Vision

Our vision is to give a formal and sustainable shape to the idea of a field/discipline called  Development Practice and to emerge as a research, documentation, capacity building, and reflection site for the developmental sector scholars and agents, engaged with issues like rural livelihoods, education, governance and health.

The Centre for Development Practice is also expected to serve as a nucleus to deepen and further AUD’s engagement with social development and to give the country a new cadre of professionals trained in rural transformational skills that would help fulfill the bottom-up version of the Indian developmental dream.

‘Development’ as a concept has multiple connotations and the complexity of its many contours and trajectories have become an area of intense contestation in the social sciences and in what has now come to be known as the ‘developmental sector’. Further, the idea and practice of development in India has been largely constructed in terms of the discourses of European modernity. Needless to say, the practice of development has failed to address the lived experiences and the livelihoods-health-education-governance issues of a large segment of the Indian rural poor since independence. This does not mean that developmental initiatives of the Sate and the non-State sector has not made any change in the lives of the rural poor; but such changes, fostered in by primarily mainstream notions of development, have not been sustained, deep-rooted and participatory, especially when it comes to poverty alleviation, cultural and political empowerment, and self-determination. The ‘rural’, even if in transition, continue to be seen as ‘backward’ and ‘under-developed’.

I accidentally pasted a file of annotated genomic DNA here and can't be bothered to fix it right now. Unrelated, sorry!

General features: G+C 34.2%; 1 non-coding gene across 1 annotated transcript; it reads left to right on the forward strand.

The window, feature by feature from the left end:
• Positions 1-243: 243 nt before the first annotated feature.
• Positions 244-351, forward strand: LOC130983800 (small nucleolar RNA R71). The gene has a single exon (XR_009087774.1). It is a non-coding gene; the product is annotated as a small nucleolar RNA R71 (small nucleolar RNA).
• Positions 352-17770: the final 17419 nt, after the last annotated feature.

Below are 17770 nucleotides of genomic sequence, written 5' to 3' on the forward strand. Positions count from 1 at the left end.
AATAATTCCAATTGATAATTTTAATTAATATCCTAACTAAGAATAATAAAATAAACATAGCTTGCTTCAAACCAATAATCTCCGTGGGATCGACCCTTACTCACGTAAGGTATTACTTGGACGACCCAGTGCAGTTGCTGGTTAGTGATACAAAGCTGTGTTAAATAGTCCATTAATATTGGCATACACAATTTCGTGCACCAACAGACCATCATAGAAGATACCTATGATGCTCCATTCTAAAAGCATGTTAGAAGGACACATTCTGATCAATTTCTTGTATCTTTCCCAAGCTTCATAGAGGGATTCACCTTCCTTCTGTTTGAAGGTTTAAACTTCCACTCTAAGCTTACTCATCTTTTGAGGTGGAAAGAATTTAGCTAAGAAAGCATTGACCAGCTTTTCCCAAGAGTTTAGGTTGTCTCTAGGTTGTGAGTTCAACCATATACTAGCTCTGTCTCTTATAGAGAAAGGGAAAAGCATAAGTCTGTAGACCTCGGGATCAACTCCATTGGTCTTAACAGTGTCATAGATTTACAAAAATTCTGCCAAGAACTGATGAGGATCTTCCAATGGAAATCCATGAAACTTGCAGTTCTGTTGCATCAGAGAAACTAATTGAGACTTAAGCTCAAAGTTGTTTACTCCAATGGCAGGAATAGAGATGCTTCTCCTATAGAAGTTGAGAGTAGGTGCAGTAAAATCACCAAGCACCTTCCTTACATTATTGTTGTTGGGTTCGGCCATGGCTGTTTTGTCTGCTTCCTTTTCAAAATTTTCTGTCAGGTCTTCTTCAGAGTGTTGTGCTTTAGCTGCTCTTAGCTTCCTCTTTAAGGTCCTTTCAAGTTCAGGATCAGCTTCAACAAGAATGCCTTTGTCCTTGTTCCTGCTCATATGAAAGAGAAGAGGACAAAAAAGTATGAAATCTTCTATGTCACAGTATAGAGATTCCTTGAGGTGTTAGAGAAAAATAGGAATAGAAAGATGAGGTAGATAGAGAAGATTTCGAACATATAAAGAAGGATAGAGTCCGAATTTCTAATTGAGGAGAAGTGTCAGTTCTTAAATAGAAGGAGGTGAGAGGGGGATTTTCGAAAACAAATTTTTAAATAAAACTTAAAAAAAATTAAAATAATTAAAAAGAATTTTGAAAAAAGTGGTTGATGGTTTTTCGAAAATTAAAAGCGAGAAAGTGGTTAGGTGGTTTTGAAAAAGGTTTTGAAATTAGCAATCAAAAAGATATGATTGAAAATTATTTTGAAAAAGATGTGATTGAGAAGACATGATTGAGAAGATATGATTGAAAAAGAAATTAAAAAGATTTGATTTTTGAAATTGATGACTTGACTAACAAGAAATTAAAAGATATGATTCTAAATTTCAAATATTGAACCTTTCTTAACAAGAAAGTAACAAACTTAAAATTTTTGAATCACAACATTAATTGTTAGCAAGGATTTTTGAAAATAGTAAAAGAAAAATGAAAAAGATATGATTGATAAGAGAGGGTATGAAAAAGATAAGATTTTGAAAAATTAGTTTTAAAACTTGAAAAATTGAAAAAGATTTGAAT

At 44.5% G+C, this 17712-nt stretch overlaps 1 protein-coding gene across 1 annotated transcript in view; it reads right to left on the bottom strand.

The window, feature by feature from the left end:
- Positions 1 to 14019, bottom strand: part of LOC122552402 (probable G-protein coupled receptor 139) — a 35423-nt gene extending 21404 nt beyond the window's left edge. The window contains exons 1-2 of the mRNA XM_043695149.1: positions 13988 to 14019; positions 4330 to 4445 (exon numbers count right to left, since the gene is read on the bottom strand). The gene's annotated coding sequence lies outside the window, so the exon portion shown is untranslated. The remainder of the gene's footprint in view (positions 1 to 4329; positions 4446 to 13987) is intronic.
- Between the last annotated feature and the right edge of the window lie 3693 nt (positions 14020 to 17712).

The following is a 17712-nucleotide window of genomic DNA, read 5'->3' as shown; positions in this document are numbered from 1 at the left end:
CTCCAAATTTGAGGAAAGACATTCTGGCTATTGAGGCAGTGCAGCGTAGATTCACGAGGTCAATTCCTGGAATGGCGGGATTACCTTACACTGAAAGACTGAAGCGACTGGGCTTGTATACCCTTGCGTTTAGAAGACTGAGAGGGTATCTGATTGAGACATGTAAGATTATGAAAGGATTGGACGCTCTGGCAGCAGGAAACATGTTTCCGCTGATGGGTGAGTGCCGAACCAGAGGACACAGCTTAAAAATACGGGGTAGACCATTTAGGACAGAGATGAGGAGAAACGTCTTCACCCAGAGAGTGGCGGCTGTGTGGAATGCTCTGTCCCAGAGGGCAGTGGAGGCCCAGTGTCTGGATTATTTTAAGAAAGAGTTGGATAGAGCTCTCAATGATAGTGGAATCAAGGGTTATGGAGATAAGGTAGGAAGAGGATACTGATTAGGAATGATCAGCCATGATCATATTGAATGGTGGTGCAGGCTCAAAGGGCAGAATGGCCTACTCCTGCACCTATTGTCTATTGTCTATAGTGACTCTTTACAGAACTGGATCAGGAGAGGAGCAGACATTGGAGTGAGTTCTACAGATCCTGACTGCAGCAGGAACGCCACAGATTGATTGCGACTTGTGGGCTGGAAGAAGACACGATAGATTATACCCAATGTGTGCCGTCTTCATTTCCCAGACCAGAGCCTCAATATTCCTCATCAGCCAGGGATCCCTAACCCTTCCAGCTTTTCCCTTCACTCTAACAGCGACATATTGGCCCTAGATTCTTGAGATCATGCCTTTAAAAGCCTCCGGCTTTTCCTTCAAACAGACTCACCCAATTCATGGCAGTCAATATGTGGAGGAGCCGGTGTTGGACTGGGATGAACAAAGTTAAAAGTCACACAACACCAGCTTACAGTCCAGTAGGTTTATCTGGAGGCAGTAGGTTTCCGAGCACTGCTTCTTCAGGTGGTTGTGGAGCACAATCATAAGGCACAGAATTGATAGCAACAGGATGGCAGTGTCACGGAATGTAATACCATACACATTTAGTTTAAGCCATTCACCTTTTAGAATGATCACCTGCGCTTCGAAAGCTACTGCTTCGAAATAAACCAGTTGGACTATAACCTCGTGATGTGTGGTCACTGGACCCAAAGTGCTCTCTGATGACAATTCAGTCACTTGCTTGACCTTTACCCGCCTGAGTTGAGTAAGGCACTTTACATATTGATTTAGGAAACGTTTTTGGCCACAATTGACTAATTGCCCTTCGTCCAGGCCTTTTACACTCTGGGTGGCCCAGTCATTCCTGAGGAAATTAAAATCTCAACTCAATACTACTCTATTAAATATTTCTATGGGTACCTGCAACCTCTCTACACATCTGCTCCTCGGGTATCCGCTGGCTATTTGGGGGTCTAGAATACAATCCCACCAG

The MPhil in Development Practice through (a) an examination of (i) the unexamined ‘underdevelopment of the rural’ and the (ii) equally unexamined ‘royal road to Development’, and (b) the setting up of a long-term and intimate relationship with the rural through a ten-month immersion-based-learning in rural contexts wishes to give birth to a Development Sector Professional who would have the capacity to initiate transformative social action in rural India. The MPhil programme co-hosted by an University and by a reputed development sector agent, PRADAN is an attempt to introduce each year into the development sector a cohort of 25 developmental professionals imbued with alternative visions of development and innovative grassroots level action plans borne out of (i) a critical engagement with theories of development, (ii) rural immersion, (iii) practice-based learning, (iv) self-reflection and (v) engaged scholarship.